Table 1 

Comparison of general characteristics and serum lipid levels between Mulao and Han populations.

ParameterMulaoHan Chineset (χ2)P
Number801807--
Male/female379/ 422355/ 4521.7920.181
Age (years)52.55±14.7851.40±15.141.5370.125
Height (cm)155.60±8.02155.10±7.851.2650.206
Weight (kg)53.27±9.3354.11±9.36-1.8090.071
Body mass index (kg/m2)21.94±3.0722.43±3.12-3.1960.001
Systolic blood pressure (mmHg)130.08±21.57129.35±19.110.7200.472
Diastolic blood pressure (mmHg)81.26±11.5581.91±11.24-1.1480.251
Pulse pressure (mmHg)48.82±16.1947.44±14.271.8180.069
Cigarette smoking [n (%)]
Nonsmoker591 (73.8)579(71.8)
< 20 cigarettes/day73 (9.1)96 (11.9)3.3720.185
≥ 20 cigarettes/day137 (17.1)131 (16.3)
Alcohol consumption [n (%)]
Nondrinker592 (73.9)630 (78.1)
< 25 g/day73 (9.1)95 (11.8)17.417<0.001
≥ 25 g/day136 (17.0)82 (10.2)
Total cholesterol (mmol/L)5.07±1.304.98±1.041.6810.093
Triglyceride (mmol/L)1.09 (0.80)1.07 (0.90)-0.4470.655
HDL-C (mmol/L)1.75±0.451.74±0.530.3310.756
LDL-C (mmol/L)2.95±0.892.87±0.851.8910.059
Apolipoprotein (Apo) AI (g/L)1.33±0.401.35±0.27-0.9780.328
ApoB (g/L)0.99±0.570.85±0.206.431<0.001
ApoAI/ApoB1.60±0.971.66±0.52-1.5370.125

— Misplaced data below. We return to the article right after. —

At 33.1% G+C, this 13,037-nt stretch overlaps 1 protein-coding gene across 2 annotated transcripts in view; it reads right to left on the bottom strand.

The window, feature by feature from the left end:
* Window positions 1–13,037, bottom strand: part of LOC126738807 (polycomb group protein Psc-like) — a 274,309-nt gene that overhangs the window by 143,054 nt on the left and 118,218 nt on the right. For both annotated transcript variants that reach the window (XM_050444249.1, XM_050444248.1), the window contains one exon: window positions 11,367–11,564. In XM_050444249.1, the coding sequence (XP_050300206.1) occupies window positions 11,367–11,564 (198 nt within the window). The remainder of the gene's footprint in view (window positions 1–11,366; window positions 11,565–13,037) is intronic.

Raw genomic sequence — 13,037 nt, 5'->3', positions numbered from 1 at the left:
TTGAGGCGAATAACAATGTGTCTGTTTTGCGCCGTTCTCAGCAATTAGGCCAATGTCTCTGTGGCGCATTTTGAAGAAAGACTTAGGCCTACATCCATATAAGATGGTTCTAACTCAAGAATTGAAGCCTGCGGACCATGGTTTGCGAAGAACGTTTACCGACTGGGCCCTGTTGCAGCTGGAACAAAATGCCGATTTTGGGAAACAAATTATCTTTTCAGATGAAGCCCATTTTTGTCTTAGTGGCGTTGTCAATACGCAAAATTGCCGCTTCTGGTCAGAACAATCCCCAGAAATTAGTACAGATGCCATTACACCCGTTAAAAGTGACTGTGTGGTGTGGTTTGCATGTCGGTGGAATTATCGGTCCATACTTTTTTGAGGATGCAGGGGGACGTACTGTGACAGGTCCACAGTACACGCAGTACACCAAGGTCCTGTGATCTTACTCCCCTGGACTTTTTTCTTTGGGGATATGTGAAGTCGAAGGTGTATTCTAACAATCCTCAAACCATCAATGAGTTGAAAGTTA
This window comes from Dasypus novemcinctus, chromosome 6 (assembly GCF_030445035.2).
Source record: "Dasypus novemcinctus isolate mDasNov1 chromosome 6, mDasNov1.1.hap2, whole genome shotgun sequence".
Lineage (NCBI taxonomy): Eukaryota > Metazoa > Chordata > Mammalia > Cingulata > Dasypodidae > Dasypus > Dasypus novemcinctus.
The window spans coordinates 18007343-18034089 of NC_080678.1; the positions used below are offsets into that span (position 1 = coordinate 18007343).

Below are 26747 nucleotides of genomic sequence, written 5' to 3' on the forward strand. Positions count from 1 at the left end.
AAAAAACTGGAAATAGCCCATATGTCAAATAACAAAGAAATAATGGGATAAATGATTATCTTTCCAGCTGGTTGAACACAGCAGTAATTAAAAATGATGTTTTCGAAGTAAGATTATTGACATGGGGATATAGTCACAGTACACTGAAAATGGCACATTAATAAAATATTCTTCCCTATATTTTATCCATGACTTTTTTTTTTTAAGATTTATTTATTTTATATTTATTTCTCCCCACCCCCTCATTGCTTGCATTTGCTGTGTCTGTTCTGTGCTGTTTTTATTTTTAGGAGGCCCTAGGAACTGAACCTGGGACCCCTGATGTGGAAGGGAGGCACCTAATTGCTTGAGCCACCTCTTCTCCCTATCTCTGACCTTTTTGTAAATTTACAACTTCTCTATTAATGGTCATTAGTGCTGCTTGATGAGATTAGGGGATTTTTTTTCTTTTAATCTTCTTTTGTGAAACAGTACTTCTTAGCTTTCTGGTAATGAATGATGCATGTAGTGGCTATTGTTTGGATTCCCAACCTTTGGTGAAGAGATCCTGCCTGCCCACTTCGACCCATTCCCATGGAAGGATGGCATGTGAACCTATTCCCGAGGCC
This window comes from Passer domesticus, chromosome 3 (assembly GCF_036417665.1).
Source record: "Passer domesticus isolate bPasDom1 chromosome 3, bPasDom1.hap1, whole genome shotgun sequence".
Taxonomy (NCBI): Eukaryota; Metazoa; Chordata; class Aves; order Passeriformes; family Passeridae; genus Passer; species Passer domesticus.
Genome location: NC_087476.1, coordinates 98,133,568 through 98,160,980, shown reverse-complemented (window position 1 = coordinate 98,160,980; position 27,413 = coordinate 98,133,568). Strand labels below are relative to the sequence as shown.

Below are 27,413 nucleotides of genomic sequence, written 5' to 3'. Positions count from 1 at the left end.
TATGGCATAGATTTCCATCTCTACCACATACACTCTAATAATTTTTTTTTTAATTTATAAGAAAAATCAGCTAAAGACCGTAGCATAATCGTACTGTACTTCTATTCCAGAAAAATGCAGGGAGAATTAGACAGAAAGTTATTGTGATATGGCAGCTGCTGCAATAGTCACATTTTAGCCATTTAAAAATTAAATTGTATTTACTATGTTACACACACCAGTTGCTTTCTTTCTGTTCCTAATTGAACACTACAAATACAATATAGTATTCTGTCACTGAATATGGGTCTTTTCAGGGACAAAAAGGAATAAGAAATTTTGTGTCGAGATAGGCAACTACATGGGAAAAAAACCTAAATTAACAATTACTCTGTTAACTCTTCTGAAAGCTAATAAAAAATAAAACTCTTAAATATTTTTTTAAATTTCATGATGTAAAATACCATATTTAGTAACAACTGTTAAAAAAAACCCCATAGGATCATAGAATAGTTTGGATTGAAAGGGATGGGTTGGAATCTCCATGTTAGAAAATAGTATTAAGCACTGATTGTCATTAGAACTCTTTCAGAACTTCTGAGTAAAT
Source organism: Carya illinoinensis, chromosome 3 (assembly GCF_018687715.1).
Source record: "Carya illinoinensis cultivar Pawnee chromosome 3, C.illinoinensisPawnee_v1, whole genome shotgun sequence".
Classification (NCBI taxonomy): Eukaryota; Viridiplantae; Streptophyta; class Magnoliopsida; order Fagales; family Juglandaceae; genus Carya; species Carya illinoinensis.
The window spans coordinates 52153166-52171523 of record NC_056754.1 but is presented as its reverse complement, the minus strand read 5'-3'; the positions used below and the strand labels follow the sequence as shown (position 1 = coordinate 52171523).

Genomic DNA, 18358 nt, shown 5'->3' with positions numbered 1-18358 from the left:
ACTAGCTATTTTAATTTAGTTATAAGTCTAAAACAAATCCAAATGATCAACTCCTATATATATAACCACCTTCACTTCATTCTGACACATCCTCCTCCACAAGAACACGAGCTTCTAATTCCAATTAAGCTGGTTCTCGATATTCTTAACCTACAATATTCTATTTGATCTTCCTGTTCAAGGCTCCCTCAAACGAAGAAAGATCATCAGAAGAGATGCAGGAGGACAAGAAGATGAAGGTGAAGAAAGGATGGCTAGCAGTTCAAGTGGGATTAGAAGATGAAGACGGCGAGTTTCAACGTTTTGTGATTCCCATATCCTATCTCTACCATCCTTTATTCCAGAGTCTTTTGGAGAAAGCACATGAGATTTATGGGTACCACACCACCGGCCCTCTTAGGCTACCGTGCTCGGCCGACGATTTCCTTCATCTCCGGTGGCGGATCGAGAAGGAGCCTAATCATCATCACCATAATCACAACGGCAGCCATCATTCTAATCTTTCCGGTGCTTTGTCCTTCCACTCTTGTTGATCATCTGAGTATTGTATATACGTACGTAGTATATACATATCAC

HDL-C, high-density lipoprotein cholesterol; LDL-C, low-density lipoprotein cholesterol. The value of triglyceride was presented as median (interquartile range). The difference between the two ethnic groups was determined by the Wilcoxon-Mann-Whitney test.

 Table 2 

Comparison of the genotypic and allelic frequencies of the rs5888 SNP between Mulao and Han populations.

GroupnGenotype [n (%)]Allele [n (%)]
CCCTTTCT
Mulao801395 (49.3)348 (43.5)58 (7.2)1138 (71.0)464 (29.0)
Han Chinese807445 (55.2)302 (37.4)60 (7.4)1192 (73.9)422(26.1)
χ 2-6.2433.198
P-0.0440.074
Mulao
Male379191 (50.4)161 (42.5)27 (7.1)543 (71.6)215 (28.4)
Female422204(48.3)187 (44.3)31 (7.3)595 (70.5)249 (29.5)
χ 2-0.3390.251
P-0.8440.616
Han Chinese
Male355193 (54.4)140 (39.4)22 (6.2)526 (74.1)184 (25.9)
Female452252 (55.8)162 (35.8)38 (8.4)666 (73.7)238 (26.3)
χ 2-2.0620.035
P-0.3570.852
 Table 3